TRURO — It took five months and a handful of major tweaks, but the zoning board of appeals voted Monday to allow Tom and Kathleen Dennis of Springfield to move the building they call the “Boathouse” from its original location at 133 South Pamet Road to a nearby property they recently purchased at 127 South Pamet. The approval came with a handful of conditions.
Among them is that the Boathouse be moved by June 10; that it not be connected to utilities or given an occupancy permit until an existing studio at 127 South Pamet is removed; that the studio be gone by Oct. 15; that no short-term rentals of the property take place after this summer; and that the Dennises comply with all conservation commission requirements.
The Dennises purchased 127 South Pamet on Dec. 17 for $2.34 million with the intention of using it as the new site of the Boathouse, which was already teetering on the bluff. Before they could secure the necessary permits, a January storm forced its emergency relocation to a spot straddling the rear of 133 and a neighbor’s property, where it has remained while the Dennises continued to seek permission for the move to 127. The entire area is inside the Cape Cod National Seashore.
The biggest obstacle has been the town’s zoning bylaw, which prohibits more than one dwelling per lot. The 127 South Pamet property already has a house on it as well as a “habitable studio,” which was added in 2007 and is classified as an “accessory building,” not a dwelling.
At a hearing in January, Ben Zehnder, the Dennises’ lawyer, suggested that the kitchen could be removed from the Boathouse to make it an accessory building rather than a dwelling. Lauren McKean, the National Seashore’s planner, objected that the property already had one accessory building; only one is allowed.
Without taking action in January on either the variance or special permit applications, the ZBA continued the hearing on relocating the Boathouse for 90 days, at the request of the applicant.
On Monday, Zehnder presented a proposal that had been tweaked yet again, this time suggesting that the existing studio be demolished or taken off the 127 South Pamet property, making the Boathouse, with its kitchen removed, the sole accessory building.
It would be a simple switch of one “habitable studio” for another, Zehnder said, and would eliminate the need for some of the previously requested zoning relief. Removing the studio would place the plan within the gross floor area allowed by right in the National Seashore district. The total floor area of the main dwelling and the Boathouse total 3,199 square feet. Up to 3,666 square feet is allowed in the Seashore district on a 3.3-acre lot, Zehnder said.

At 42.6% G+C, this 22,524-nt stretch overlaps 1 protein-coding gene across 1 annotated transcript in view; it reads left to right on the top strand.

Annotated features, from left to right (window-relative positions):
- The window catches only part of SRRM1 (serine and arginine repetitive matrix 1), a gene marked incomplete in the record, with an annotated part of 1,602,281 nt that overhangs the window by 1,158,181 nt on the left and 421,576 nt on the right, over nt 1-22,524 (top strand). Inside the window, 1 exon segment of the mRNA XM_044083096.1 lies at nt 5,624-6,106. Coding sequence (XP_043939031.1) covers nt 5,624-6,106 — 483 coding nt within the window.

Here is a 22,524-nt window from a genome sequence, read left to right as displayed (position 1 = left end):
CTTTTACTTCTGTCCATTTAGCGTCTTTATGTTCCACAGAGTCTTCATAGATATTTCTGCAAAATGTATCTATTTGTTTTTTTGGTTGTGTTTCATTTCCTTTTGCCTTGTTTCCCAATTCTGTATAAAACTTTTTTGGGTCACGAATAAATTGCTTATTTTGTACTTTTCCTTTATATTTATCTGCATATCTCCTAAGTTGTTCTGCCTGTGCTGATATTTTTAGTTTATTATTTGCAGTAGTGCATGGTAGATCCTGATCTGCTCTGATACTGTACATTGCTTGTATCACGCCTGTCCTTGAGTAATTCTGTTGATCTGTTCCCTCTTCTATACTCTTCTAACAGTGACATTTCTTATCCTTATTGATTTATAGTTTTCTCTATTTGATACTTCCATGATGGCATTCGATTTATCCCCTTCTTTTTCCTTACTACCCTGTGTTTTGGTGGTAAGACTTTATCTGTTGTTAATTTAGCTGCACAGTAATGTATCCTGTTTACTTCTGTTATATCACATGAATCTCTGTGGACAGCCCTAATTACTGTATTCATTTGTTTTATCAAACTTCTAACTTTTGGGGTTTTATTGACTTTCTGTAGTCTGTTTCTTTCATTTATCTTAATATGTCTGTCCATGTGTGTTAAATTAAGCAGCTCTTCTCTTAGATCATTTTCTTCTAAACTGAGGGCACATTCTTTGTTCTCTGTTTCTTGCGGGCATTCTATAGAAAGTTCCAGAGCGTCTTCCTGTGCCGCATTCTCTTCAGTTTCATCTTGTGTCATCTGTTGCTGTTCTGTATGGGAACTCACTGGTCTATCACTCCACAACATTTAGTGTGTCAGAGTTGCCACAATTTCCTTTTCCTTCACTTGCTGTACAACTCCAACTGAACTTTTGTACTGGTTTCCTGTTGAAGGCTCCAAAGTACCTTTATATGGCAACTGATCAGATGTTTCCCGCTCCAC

All the Dennises needed for their new plan, the lawyer said, was a special permit for alterations on a pre-existing nonconforming lot.
Clyde Watson, whose property abuts 127 South Pamet, expressed concerns about the proposal in a letter. Watson warned that the issuance of any special permits or variances would “establish an extraordinary precedent in the entire Seashore zone from Provincetown to Chatham.” She went on to cite potential damage to the dune and surrounding environment.
“The new plan proposes a total of six significant environmental disturbances to this fragile area,” Watson wrote.
Zoning board member Darrell Shedd and alternate Curtis Hartman were also concerned about the dune. “This is a lot of construction and deconstruction,” Shedd said. “I don’t understand why 127 can’t stay the way it is, and 133 moved to another location.”
Zehnder reminded the board that the conservation commission had already approved “a very comprehensive plan to move the Boathouse” and would set requirements related to the removal of the studio as well.
The purview of the zoning board, he said, was to determine whether the Dennises’ proposal would be more detrimental than what is currently on the 127 South Pamet property. He argued that the result would be less detrimental. The studio, which is at the highest elevation on the site, would be removed. Moving the Boathouse would preserve a historic structure.
“If the board looks at the scale, massing, and viewshed, I don’t think the board would find it substantially detrimental,” Zehnder said. “You’re ending up with one of the most responsibly managed projects. It’s better than what’s there now.”
One sticking point for the board was that the studio and Boathouse would both be on the site until the Dennises secured what they needed from the conservation commission to move or demolish the studio. The presence of both would boost the gross square footage beyond the allowable amount temporarily.
Zehnder suggested a condition on the special permit: that the Boathouse can’t be connected to utilities or issued an occupancy permit until the studio is removed.
Zehnder noted that the previous owner was given the right to rent the house and studio on the property this summer as part of the sale. As soon as the rental season ends, the studio would be removed, he said.
Board chair Arthur Hultin urged approval of the permit. “This isn’t outside of what the zoning board can and should allow in special cases,” he said.
The board granted the special permit, with Hartman casting the only opposing vote. Truro’s town planner and land use counsel Barbara Carboni will write up the formal list of conditions that will be attached.
The Boathouse played a large role in the town’s history. Built in about 1885, the one-and-a-half-story building housed rescue boats for the former Pamet Life Saving Station. Around 1945, it was converted to a residence.
The Dennises own three houses on Ballston Beach as well as six other houses in town. Among them is the former Kline house at 27 Stephens Way.